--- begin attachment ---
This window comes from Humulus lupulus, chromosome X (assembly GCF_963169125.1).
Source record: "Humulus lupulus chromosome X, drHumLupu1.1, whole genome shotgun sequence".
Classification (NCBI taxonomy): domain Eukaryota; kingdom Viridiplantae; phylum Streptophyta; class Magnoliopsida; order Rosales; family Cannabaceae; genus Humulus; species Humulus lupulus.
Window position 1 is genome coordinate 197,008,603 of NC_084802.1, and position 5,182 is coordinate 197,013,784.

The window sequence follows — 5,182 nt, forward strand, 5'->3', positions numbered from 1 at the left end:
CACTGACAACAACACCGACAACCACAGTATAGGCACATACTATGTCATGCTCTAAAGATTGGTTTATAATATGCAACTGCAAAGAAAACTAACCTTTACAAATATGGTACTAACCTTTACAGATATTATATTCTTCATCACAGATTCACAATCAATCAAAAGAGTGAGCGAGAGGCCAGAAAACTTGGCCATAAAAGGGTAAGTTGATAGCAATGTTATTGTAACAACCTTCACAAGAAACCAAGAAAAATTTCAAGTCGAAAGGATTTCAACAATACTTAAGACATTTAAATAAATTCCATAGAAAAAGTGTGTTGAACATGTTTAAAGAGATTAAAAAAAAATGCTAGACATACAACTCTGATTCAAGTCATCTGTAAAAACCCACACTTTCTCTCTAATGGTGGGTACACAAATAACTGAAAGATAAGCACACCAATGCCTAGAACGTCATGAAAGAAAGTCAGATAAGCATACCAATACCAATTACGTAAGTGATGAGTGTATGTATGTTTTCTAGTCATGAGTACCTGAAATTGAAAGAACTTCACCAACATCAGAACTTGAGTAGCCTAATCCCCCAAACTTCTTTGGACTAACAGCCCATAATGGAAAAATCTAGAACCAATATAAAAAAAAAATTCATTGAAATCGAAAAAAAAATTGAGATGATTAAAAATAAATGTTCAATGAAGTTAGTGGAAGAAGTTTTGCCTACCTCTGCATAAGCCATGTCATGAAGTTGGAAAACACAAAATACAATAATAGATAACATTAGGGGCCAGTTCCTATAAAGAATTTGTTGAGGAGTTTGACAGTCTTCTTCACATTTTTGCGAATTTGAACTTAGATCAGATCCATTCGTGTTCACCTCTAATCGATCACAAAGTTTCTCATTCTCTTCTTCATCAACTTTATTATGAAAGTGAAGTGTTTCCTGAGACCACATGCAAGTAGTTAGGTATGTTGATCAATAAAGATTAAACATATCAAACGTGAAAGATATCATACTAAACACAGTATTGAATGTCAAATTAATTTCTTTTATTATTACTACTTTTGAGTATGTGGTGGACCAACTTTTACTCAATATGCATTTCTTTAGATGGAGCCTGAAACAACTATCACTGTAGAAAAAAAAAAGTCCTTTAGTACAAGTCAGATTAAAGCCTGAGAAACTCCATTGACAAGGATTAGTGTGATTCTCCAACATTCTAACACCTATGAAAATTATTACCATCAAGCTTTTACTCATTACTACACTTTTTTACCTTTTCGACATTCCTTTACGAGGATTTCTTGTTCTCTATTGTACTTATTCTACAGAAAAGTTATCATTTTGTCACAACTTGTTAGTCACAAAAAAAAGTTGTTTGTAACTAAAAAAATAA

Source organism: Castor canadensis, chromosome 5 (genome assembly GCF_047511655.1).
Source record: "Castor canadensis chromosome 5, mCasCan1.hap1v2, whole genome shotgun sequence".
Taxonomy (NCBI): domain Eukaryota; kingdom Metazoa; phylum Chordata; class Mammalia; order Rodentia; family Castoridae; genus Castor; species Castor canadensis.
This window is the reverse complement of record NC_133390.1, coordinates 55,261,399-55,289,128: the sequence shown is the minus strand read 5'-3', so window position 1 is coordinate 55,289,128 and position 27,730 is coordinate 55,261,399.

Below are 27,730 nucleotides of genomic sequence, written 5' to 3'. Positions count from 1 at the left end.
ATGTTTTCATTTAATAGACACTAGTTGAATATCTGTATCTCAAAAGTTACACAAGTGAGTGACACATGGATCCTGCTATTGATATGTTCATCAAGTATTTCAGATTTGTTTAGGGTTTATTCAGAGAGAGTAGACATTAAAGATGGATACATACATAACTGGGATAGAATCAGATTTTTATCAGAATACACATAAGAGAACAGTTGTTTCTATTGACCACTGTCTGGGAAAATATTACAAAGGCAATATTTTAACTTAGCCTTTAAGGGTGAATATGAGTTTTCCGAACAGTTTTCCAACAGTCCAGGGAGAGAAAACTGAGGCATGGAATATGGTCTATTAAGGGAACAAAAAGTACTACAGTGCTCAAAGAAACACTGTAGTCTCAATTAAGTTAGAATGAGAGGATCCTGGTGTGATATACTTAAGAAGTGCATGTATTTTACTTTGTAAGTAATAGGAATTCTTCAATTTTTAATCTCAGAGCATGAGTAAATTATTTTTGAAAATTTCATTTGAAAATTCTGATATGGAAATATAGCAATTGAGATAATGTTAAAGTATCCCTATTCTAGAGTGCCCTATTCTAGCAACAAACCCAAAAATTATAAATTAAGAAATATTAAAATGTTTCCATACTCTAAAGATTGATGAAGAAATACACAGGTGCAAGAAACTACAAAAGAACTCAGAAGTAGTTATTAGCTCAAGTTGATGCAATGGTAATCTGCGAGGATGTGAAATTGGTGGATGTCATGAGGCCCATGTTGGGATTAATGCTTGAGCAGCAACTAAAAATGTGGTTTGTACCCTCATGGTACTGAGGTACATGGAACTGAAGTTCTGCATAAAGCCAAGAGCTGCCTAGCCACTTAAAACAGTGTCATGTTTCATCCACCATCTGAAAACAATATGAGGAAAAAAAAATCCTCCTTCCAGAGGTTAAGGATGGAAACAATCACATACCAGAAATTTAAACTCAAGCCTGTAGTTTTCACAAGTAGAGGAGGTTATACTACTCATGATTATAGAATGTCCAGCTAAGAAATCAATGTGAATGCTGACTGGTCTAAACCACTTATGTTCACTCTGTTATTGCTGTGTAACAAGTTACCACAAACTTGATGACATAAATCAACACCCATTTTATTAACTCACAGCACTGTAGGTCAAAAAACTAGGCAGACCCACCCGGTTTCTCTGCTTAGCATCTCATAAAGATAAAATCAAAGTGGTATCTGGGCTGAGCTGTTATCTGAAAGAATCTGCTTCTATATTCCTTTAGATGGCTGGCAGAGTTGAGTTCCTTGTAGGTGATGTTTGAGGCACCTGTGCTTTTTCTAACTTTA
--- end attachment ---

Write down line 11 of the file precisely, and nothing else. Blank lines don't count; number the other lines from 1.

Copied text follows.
Below are 27,730 nucleotides of genomic sequence, written 5' to 3'. Positions count from 1 at the left end.